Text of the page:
The Great Goblin
We don't exactly see the Great Goblin for much time in The Hobbit because he gets killed almost immediately. When the goblins snatch Bilbo and the dwarves from the small cave where they'd been sheltering from a bad storm in the Misty Mountains, Gandalf manages to kill a bunch of the goblins in a flash and then disappear. The goblins bring their captives to the hall of the Great Goblin, who gives "a truly awful howl of rage" (4.30) at the sight of Thorin's sword, Orcrist, which was used by the elves of Gondolin to hunt down goblins back in the day.
When the Great Goblin rushes Thorin with the intent to kill him, all the lights go out in the goblins' hall. Yay, Gandalf is back! Gandalf takes his own elvish sword and stabs right through the Great Goblin in the dark before grabbing the dwarves (and Bilbo) and running for the exit. It's on the pretext of this murder of the Great Goblin that the goblins gather their armies, ally with the evil Wargs (giant wolves), and march against Thorin and his people in the Lonely Mountain at the end of the novel.
Goblins are inherently evil in the world of The Hobbit. They are "cruel, wicked, and bad-hearted." They love making "ingenious devices for killing large numbers of people at once," and "wheels and engines and explosions always delighted them" (4.22). In other words, they like murder and darkness and mechanical things. By contrast, good people such as the hobbits and the elves like songs and nature and artistic things. Tolkien isn't too subtle: the different races of Middle-earth have moral characteristics that seem to be built into their genetic codes. Seem a bit complicated? We get into this a little further in our discussion of the theme on race.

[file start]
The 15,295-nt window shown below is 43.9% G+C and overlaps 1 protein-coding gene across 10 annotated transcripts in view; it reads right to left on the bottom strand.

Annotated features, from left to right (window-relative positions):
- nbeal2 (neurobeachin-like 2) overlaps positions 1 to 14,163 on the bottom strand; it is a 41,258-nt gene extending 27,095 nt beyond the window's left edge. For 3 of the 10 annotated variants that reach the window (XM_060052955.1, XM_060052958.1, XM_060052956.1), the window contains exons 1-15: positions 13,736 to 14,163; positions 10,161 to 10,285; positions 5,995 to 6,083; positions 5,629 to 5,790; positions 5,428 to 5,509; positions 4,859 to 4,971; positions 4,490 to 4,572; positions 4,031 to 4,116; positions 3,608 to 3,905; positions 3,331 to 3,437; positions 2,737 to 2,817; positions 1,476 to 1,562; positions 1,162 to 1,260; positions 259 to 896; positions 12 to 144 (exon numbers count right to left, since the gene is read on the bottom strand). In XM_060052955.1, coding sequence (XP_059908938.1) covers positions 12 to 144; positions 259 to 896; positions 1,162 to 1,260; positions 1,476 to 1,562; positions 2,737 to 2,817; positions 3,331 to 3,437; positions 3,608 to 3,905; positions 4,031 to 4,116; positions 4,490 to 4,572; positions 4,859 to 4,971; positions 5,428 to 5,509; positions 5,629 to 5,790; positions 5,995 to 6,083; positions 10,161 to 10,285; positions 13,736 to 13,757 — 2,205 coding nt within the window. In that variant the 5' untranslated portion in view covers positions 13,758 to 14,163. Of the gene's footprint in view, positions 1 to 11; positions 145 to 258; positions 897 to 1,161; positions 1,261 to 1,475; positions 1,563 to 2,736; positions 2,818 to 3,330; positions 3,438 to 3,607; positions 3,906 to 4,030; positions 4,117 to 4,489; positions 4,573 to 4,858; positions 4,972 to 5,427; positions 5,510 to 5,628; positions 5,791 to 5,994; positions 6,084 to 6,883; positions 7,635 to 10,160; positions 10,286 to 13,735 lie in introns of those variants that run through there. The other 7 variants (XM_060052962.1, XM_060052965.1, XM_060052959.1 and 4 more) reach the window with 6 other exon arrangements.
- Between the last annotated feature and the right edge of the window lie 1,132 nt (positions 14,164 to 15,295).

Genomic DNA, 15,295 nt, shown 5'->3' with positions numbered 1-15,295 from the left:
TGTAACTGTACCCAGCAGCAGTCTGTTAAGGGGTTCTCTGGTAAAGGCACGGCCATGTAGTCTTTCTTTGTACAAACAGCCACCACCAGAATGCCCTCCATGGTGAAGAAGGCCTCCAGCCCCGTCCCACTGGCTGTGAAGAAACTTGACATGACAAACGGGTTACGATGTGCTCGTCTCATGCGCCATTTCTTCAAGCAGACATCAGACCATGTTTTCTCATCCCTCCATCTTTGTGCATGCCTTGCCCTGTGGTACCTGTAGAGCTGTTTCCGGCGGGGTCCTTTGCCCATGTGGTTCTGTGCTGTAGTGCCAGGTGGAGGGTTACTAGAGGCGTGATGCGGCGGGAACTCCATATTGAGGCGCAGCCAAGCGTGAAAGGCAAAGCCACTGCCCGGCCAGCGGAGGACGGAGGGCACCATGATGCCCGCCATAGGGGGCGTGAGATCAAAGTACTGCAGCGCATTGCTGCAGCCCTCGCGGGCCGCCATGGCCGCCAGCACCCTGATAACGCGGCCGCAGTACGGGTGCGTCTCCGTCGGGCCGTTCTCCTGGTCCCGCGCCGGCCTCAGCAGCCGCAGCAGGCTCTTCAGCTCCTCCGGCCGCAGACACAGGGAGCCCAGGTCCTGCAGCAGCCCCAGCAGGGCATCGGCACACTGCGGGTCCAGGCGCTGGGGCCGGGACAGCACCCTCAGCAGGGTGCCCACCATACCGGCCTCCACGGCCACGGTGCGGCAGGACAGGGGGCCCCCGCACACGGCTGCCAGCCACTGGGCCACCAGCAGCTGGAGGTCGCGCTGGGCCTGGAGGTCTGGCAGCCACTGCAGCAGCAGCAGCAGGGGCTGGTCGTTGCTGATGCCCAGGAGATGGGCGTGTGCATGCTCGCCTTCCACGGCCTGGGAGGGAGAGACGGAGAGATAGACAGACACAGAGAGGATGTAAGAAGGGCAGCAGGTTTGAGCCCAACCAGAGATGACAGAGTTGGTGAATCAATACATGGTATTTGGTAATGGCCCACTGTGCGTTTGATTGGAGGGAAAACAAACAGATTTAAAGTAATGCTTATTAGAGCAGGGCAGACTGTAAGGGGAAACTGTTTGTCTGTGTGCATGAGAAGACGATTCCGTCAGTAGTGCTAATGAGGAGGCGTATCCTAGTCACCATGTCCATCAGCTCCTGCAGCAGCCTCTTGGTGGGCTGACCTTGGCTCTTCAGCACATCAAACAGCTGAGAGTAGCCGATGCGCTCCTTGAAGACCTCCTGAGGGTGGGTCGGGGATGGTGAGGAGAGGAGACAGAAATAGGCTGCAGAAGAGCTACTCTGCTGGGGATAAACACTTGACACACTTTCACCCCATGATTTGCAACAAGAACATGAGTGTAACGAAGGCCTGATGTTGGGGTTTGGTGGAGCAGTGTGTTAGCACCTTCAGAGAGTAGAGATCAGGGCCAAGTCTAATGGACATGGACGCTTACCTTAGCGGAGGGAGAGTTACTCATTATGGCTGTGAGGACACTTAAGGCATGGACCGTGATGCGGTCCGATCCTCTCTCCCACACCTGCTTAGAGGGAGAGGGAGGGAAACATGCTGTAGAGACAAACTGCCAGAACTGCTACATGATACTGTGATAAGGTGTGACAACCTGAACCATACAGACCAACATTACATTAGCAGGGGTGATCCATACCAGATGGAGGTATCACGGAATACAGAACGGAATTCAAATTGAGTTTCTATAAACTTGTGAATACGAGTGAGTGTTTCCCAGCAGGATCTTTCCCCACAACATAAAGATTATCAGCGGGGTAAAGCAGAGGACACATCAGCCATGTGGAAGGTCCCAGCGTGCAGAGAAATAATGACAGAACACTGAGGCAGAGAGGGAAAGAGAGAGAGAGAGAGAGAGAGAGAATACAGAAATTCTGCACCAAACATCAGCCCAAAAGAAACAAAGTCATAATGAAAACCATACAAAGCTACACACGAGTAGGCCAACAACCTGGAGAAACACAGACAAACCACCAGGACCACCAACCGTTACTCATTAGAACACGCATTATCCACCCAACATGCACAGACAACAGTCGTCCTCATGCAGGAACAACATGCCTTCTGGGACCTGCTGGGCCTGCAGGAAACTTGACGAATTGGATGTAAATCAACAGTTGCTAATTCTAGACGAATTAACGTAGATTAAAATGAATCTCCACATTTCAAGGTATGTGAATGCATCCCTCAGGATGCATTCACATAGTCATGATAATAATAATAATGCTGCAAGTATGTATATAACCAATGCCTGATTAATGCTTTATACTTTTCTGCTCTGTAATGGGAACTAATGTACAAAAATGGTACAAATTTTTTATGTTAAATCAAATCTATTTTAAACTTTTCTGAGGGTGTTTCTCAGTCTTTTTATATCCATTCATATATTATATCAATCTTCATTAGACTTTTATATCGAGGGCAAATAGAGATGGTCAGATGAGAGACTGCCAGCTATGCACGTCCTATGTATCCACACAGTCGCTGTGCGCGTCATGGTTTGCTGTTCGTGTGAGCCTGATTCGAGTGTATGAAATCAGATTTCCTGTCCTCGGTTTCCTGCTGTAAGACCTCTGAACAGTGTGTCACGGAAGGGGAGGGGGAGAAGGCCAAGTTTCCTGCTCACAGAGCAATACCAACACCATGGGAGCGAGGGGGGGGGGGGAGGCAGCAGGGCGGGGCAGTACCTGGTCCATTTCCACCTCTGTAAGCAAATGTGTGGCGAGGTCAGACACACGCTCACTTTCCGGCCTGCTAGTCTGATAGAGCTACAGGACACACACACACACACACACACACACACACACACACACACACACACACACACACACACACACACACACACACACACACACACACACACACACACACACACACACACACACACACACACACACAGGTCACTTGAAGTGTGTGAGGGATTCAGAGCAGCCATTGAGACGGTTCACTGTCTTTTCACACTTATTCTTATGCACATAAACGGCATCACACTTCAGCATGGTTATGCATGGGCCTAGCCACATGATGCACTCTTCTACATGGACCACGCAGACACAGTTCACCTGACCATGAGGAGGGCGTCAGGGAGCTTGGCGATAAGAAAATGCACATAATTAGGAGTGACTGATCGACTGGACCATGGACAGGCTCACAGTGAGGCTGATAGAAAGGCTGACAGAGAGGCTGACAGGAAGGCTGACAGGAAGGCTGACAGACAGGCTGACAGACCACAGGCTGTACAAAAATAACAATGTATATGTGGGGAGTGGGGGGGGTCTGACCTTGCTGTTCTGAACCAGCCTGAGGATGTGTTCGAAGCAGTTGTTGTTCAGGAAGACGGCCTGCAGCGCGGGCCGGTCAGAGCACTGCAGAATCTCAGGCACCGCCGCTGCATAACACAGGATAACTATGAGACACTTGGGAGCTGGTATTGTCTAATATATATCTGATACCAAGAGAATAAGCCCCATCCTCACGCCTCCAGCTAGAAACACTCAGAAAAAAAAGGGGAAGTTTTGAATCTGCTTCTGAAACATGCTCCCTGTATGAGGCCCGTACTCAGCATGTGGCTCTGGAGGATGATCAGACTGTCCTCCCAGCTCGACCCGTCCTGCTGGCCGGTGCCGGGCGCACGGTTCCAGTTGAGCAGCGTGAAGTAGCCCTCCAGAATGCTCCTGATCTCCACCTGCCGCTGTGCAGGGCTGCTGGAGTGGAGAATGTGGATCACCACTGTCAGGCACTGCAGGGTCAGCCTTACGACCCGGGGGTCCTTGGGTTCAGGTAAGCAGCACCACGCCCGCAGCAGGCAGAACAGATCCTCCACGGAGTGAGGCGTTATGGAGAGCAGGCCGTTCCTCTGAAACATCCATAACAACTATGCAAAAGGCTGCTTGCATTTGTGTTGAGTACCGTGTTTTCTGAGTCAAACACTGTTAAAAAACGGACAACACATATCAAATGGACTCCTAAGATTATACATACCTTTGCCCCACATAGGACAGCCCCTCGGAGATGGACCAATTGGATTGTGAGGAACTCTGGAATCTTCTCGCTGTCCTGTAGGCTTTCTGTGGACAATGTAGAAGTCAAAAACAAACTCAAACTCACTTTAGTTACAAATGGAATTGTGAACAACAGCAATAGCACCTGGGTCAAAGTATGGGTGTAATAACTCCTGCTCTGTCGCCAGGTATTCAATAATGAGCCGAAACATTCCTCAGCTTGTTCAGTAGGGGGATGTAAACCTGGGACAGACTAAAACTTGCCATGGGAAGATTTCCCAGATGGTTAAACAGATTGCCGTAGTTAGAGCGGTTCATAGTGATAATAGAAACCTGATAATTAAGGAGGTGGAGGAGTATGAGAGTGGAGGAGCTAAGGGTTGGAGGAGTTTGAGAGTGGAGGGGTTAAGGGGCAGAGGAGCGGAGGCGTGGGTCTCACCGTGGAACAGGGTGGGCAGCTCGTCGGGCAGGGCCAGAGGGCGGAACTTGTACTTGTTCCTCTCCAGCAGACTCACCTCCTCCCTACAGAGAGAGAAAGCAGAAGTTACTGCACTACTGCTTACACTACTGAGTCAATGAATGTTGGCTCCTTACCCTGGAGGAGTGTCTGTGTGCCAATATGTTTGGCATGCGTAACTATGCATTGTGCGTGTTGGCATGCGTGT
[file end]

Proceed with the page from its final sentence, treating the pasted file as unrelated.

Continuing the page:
As we mentioned in "In a Nutshell," at least some of the inspiration for these goblins seems to come from Tolkien's reading of George Macdonald's (rather bizarre) novels The Princess and the Goblin and The Princess and Curdie. The one point on which Tolkien totally differs from Macdonald is that Macdonald's goblins have soft, sensitive feet, something that Tolkien "never believed in" (source: The Letters of J.R.R. Tolkien. Edited by Christopher Tolkien and Humphrey Carpenter. New York: Houghton Mifflin, 1981, pg. 178). (Now that's a funny thing to take a stance on.)
But we should also note that there's a change of name between The Hobbit and The Lord of the Rings. The word "orc" appears once in The Hobbit (7.145), while the word "goblin" hardly ever makes it into The Lord of the Rings. They are the same species, but we guess that Tolkien later wanted to distinguish his orcs from the more general goblin tradition. Tolkien traces his own word, orc, from the Old English orc-neas in the poem Beowulf (line 112), which means "ogre" or "hell-devil." For more of Tolkien's unusually anal, careful analyses of his own language use, check out his essay "Nomenclature in The Lord of the Rings."